By Kiana Wilburg
Since January 2019, the Coalition Administration had said that small contractors would have access to 20 percent of all government contracts. But this is being hindered by the unambiguous provisions in the Small Business Act, says head of the National Procurement and Tender Administration Board (NPTAB), Berkley Wickham.
During an exclusive interview with Kaieteur News, Wickham said that the Act only allows for goods and services but not “works”. Wickham said that this term has to be included. He said, too, that the amendment is before the National Assembly.
Wickham said, “There is no provision in the Procurement Act to set aside procurement opportunities, specifically works, for small businesses. This affects the implementation of the requirement in the Small Business Act that at least 20% of public procurement should be set aside for small businesses. The amendment to the Procurement Act is before the National Assembly.”
The official added, “When these amendments are passed, the full effect of the small business set aside programme would be implemented. It is important enough to be dealt with now while we await the wider Revision of the Leal Framework for procurement.”
Turning his attention to strengthening the legal framework, Wickham said that NPTAB together with the Public Procurement Commission reviewed and gave input to the Inter-American Development Bank (IDB) financial consultancy to strengthen the Guyana’s Public Procurement framework by incorporating international best practices.
He said, “For example, two key areas proposed are the provision for e-procurement and framework contracts. With regard to framework contracts, this means an agreement between one or more procuring entities and one or more contractors or suppliers valid for a specific period of time, which establishes the terms and conditions in particular the price, and where appropriate quantity under which the contractor or supplier will enter into one or more contracts with the procuring entity during the period in which the framework agreement applies.”
The review also seeks to recognize small business and women owned businesses in Public Procurement.
Wickham said that the full set of recommendation for strengthening the Procurement Act of 2003 is now with the Attorney General Chambers for drafting.
The latest report of the Small Business Bureau (SBB), which was laid in the National Assembly in July last, also called for more government contracts to go to small businesses.
The Bureau pointed out that the Procurement Act (2003) provides for this. In fact, it met with representatives of the Ministry of Finance, Ministry of Business, the Small Business Council and other stakeholders to implement the provisions set forth in the Act.
However, the report noted that there are concerns relating to some contrasts between the Procurement Act (2003) and the Small Business Act (2004), which will require constitutional amendments.
SBB has to ensure a guarantee and commitment of 20% Government procurement from small businesses.
“Nevertheless, discussions will continue to ensure the smooth implementation of the Procurement Act, which will provide an opportunity for small businesses to be guaranteed, access to government contracts. While work is being done on the development of the Small Business Procurement Policy. The Small Business Bureau encourages, ministries, and other government agencies to buy from small businesses,” the report noted.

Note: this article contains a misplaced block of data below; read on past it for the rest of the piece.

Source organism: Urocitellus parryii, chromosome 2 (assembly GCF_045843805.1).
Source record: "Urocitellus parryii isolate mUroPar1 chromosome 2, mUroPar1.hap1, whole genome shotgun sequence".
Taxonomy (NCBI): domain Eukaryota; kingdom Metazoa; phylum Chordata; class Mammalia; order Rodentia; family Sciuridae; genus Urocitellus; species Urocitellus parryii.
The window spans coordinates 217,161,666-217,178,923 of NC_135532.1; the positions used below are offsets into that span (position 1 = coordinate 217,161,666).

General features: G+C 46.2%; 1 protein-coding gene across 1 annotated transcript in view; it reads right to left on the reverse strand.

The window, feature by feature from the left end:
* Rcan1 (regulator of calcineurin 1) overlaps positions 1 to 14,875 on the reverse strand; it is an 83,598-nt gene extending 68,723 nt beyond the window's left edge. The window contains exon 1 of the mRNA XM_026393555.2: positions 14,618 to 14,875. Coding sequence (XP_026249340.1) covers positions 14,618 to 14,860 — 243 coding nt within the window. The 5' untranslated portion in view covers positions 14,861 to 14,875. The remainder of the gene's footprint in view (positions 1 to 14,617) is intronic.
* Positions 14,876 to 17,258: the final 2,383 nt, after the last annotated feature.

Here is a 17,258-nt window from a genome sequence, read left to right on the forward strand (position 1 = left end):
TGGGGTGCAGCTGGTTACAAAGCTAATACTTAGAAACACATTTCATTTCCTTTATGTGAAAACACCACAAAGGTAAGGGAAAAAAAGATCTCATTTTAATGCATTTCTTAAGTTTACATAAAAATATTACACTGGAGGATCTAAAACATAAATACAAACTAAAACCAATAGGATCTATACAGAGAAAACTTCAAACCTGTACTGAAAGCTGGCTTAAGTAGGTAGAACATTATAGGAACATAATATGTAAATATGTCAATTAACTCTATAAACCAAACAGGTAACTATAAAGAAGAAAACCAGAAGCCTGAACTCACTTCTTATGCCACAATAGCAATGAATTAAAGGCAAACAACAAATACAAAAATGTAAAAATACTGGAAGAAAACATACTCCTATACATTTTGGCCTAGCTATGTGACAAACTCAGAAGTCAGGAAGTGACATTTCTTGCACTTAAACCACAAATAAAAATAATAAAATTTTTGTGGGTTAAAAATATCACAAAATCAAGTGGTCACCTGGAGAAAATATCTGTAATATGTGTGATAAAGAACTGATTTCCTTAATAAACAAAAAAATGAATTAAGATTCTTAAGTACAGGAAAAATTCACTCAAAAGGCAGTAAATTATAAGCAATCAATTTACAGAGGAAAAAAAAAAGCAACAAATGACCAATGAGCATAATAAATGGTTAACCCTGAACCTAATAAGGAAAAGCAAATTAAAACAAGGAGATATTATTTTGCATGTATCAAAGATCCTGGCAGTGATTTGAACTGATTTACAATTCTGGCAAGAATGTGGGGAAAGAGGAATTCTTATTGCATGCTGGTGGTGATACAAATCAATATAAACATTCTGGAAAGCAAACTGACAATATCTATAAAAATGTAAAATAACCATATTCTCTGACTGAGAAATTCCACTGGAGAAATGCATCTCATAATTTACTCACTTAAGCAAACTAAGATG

Further, the report highlighted that entrepreneurs in Guyana can be classified as necessity entrepreneurs – that is, individuals that are pushed into entrepreneurship because they have no better alternatives for work, reflecting the scarcity of decent wage-labour opportunities in the economy.
However, the report noted that despite the importance of entrepreneurship, there is an absence of a National Entrepreneurship Strategy or direct policy to support entrepreneurship.
The report noted plans to start preparation for this National Entrepreneurship Strategy.
During reporting period, the SBB stated that it continued to administer the Micro and Small Enterprises Development (MSED) Project resulting in the approval of loans for 63 businesses, which amounted to $237,743,000.
Under the MSED programme, the Government of Guyana provides small business grants of $300,000 maximum, to small businesses. This is mainly provided for start-up businesses, but may be extended to existing businesses based on their needs.
The Grant Committee also approved 73 grants totaling $21,900,000. SBB noted that through the grant scheme and mutual guarantee scheme, approximately 373 jobs were directly created and sustained.
According to the report, the SBB also established training agreements with several partners.
“Through these arrangements coupled with internal resources, a total of 1,353 persons were trained across Guyana, in various areas including business management fundamentals and hands-on technical skills training,” the report notes.
Among the recommendations was for more fiscal incentives for small businesses. These incentives, according to the SBB, play a pivotal role in the strengthening of the country’s economy by boosting the growth of the small business sector.
The report highlighted the need for tax breaks for start-up businesses for at least five years of operation and reduced duty concessions for small businesses.
The report also noted internal efforts being made to serve clients better.
Based on the report, a review was done on the governance model employed by the SBB to ensure effective management both in its external engagements and internal management practices.
The report noted that the review and strengthening of an accounting policy and procedure manual to assist in strengthening the governance framework of the Bureau was undertaken.
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